Energy conservation in C. autoethanogenum: ethanol production from CO (acetyl-CoA reduction to acetaldehyde) showing the allocation of reduced ferredoxin.

Boxes, arrows, and numbers are defined in the legend of Figure 4. YATP (ATP/CO) = 0.219.

Energy conservation in C. autoethanogenum: ethanol production from CO (acetate reduction to acetaldehyde) showing the allocation of reduced ferredoxin.

Figure 6.
Energy conservation in C. autoethanogenum: ethanol production from CO (acetate reduction to acetaldehyde) showing the allocation of reduced ferredoxin.

Boxes, arrows, and numbers are defined in the legend of Figure 4. YATP (ATP/CO) = 0.341.

Figure 6.
Energy conservation in C. autoethanogenum: ethanol production from CO (acetate reduction to acetaldehyde) showing the allocation of reduced ferredoxin.

Boxes, arrows, and numbers are defined in the legend of Figure 4. YATP (ATP/CO) = 0.341.

The enzymatic information summarised above can also be used to form predictions about unreported modes of metabolism in C. autoethanogenum, for example, formate growth. Formate has previously been trialled as a carbon source for C. autoethanogenum [1], but no growth was observed. It is possible, however, that the 100 mM concentration used to grow the cells was toxic and a lower concentration may support growth. Indeed, 100 mM and 30 mM concentrations of formate have been shown to be toxic for Escherichia coli [34] and C. ljungdahlii [35], respectively. The possibility thus remains that the formate transporter, if genuine, could be involved in formate uptake — though it is questionable if a transporter would be necessary given that such a small molecule can probably diffuse passively across the cytosolic membrane.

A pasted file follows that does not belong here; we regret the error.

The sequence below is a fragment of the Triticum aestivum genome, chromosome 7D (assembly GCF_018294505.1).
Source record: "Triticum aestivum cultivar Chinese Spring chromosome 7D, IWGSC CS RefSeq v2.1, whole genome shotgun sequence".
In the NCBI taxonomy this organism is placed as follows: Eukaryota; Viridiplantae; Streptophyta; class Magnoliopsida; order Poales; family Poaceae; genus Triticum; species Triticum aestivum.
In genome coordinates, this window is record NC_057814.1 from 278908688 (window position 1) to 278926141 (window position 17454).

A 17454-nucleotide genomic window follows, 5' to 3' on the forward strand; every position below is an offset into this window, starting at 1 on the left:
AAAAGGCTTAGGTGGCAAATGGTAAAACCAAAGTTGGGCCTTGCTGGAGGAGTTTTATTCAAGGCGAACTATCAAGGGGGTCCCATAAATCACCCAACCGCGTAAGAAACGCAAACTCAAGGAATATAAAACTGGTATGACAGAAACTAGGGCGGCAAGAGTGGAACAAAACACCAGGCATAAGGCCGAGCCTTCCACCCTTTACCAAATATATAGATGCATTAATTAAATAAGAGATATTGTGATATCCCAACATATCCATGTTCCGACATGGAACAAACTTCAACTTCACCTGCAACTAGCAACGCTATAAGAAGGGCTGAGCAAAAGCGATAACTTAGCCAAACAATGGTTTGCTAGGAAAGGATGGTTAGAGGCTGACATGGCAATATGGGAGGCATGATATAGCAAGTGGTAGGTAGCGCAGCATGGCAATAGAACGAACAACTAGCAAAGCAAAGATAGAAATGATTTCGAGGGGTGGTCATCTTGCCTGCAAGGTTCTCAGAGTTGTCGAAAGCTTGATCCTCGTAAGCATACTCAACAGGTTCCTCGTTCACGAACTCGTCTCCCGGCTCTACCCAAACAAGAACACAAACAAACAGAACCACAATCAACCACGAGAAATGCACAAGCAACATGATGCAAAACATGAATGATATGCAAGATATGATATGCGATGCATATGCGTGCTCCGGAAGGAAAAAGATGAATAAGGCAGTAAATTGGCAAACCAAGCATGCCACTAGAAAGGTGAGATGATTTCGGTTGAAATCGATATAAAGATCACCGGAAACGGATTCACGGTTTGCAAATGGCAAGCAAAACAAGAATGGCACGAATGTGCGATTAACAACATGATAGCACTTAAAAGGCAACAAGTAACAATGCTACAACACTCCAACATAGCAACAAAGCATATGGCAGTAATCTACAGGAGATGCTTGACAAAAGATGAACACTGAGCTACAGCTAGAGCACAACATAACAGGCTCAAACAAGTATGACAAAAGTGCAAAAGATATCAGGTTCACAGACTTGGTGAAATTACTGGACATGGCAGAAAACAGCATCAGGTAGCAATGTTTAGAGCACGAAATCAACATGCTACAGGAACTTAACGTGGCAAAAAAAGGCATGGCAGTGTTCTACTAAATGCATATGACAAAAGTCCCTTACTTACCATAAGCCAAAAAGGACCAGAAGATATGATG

Furthermore, the reported growth of C. ljungdahlii on formate [35] would suggest that the transporter is not essential for growth on formate (if, indeed, this genetic difference between C. ljungdahlii and C. autoethanogenum is genuine and not a result of mis-annotation). One possible consequence of this hypothetical mode of metabolism is in the ongoing development of a ‘formate bioeconomy’ [36], in which electrical energy is stored as either CO or formate before incorporation into commodity chemicals or biomass via a microbe-mediated bioprocess. Thus, if C. autoethanogenum can support growth on formate, it might be well suited as a chassis for the formate-bioeconomic programme [36]. A hypothetical scheme for formate metabolism is set out in Figure 7 using the enzymes described above [24,29]. In this scheme, YATP = 0.24.

Energy conservation in C. autoethanogenum: acetate production from formate showing the allocation of reduced ferredoxin and NADPH. Boxes, arrows, and numbers are defined in the legend of Figure 4.

Figure 7.
Energy conservation in C. autoethanogenum: acetate production from formate showing the allocation of reduced ferredoxin and NADPH. Boxes, arrows, and numbers are defined in the legend of Figure 4.

YATP (ATP/formate) = 0.24.

Figure 7.
Energy conservation in C. autoethanogenum: acetate production from formate showing the allocation of reduced ferredoxin and NADPH. Boxes, arrows, and numbers are defined in the legend of Figure 4.